If you’re looking for an experience out in nature, board a boat from St Ives to Seal Island and watch its resident grey seals go about their day.
Like the other fishing villages, Boscastle is quaint, picture-perfect, and has centuries’ worth of history.
Unlike others, it also has a bit of fairytale magic.
Named after the Bottreaux family who inhabited the coast in 1080, Boscastle has since developed from this motte-and-bailey fortress into an idyllic fishing village, filled with plenty to do and see.
The village’s most iconic landmark is the Bottreaux Castle, which today is nothing more than a few surviving earthworks.
While the village was flooded and almost destroyed in 2004, Boscastle has since bounced back and recovered– all while still maintaining its original charm.
Take a walk by the River Valency as it leads into the Boscastle harbour, and you’ll soon appreciate the rustic allure of village life.
For literature enthusiasts, Boscastle was also home to the writer Thomas Hardy. Hardy’s legacy is more than just his writing; in fact, you can see Hardy’s impact when you visit the St Juliot Church, a mediaeval church that Hardy was involved in restoring as an architect in 1867.
While in the area, make sure to go on a scenic coastal walk to visit the nearby Tintagel Castle. According to some Arthurian legends, this castle was the birthplace of King Arthur.
For fans of the occult, Boscastle also has the Museum of Witchcraft and Magic. A fascinating museum that captures Cornwall’s magic, it is well-curated with an impressive collection of over 3,000 objects.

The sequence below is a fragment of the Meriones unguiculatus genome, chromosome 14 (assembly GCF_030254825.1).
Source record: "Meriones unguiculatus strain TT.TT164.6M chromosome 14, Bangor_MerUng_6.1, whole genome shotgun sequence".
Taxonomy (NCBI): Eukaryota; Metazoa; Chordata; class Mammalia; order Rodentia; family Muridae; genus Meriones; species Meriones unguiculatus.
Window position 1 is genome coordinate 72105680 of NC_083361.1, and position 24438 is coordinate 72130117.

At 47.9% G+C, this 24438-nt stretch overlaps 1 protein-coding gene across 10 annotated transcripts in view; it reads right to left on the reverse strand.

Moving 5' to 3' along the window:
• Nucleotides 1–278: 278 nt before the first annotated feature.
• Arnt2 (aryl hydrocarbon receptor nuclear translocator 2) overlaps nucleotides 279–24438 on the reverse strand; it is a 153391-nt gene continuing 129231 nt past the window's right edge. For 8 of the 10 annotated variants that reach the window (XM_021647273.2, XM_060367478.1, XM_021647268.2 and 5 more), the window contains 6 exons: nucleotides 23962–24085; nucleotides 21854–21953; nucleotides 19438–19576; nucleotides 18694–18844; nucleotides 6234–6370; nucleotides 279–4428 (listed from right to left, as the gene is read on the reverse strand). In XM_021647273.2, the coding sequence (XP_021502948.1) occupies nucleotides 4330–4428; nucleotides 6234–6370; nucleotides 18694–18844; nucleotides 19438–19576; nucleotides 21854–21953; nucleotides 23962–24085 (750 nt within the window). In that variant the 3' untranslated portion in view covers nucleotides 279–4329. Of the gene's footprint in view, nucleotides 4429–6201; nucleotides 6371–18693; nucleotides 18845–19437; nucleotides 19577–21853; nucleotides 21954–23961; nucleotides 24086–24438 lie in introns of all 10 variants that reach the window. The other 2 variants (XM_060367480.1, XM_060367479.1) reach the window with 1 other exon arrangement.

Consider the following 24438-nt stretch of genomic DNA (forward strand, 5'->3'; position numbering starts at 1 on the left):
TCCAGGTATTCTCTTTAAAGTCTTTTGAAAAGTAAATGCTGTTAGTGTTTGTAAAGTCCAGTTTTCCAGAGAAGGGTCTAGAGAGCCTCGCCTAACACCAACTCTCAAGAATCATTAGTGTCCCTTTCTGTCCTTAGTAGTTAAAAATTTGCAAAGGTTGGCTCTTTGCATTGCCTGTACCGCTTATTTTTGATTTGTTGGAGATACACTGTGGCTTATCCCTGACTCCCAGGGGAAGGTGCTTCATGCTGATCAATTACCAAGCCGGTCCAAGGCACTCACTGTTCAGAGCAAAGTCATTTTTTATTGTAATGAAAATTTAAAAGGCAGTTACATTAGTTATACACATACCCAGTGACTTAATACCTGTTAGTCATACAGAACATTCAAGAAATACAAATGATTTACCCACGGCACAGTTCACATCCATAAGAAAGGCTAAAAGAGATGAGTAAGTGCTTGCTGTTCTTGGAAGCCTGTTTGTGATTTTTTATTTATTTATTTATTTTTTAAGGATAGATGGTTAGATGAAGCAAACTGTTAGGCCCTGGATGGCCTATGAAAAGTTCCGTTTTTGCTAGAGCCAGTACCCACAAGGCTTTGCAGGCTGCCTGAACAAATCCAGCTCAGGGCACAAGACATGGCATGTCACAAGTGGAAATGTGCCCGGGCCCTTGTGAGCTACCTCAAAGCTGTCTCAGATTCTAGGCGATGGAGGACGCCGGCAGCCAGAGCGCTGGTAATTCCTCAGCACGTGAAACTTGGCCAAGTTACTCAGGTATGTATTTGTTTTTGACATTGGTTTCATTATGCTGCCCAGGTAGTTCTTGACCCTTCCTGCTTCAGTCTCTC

This Cornish fishing village has not one, but two saintly namesakes—St Meva and St Issey.
Possibly the oldest settlement in this list, Mevagissey began as two separate settlements, Lammorick and Porthilly.
In the sixth century, a group of missionaries including St Meva and St Issey arrived in the area from Brittany. This resulted in a church that united the two settlements into Mevagissey.
Once the centre of the pilchard fishing industry, Mevagissey remains one of Cornwall’s most well-known fishing harbours. Here, you’ll not only see fishing and leisure boats docking, but also get to explore the local museum and aquarium located right on the harbour piers.
Buy some fish and chips from the local chippy and sit by the water, then walk down its narrow cobblestone streets to peruse the fishing villages’ unique gift shops.
Make sure to also explore the Lost Gardens of Heligan. “Lost” and left to grow wild following the outbreak of World War One, the gardens underwent a complete restoration in 1990.
Today, it’s a massive green space made up of wonderful biodiversity and filled with sculptures, walks, and activities for the whole family.
If Mousehole’s name evokes the image of a quaint village out of a fairytale, you won’t be too far off from the truth.
Described by the poet Dylan Thomas as “quite the loveliest village in England”, this tiny fishing village is known for its small mouse hole-like entrance to its harbour.
That being said, do note that the village’s name is pronounced “Mow-Zel”, and not “mouse hole”.
For lunch, why not try an authentic stargazy pie? This is a traditional Cornish pie dish served with pilchards that are, well, gazing at the stars through their blanket of pastry.
Although you’ll be able to find this dish elsewhere in Cornwall and in other parts of England, stargazy pie originated in Mousehole, and the village even has an annual Stargazy pie celebration every December 23rd at the Ship Inn.
Even dining and staying at the Ship Inn is an experience you shouldn’t miss. The inn dates back to 1838, and has been a popular spot with locals and visitors since.
For fans of Thomas’ poetry, you may want to know that the poet frequented the pub when he visited the village for his honeymoon in 1937. The bar has even dedicated a special “Dylan’s Corner” in his honour.
If you’re looking to avoid crowds of tourists, Mousehole is an excellent choice as most tourists who visit the surrounding area visit the nearby Penzance instead.
For fans of Doc Martin, this is the village to visit.
Port Isaac is the real-life Portwenn from the series, and you can even go on a Doc Martin tour to see the locations where they filmed the TV show.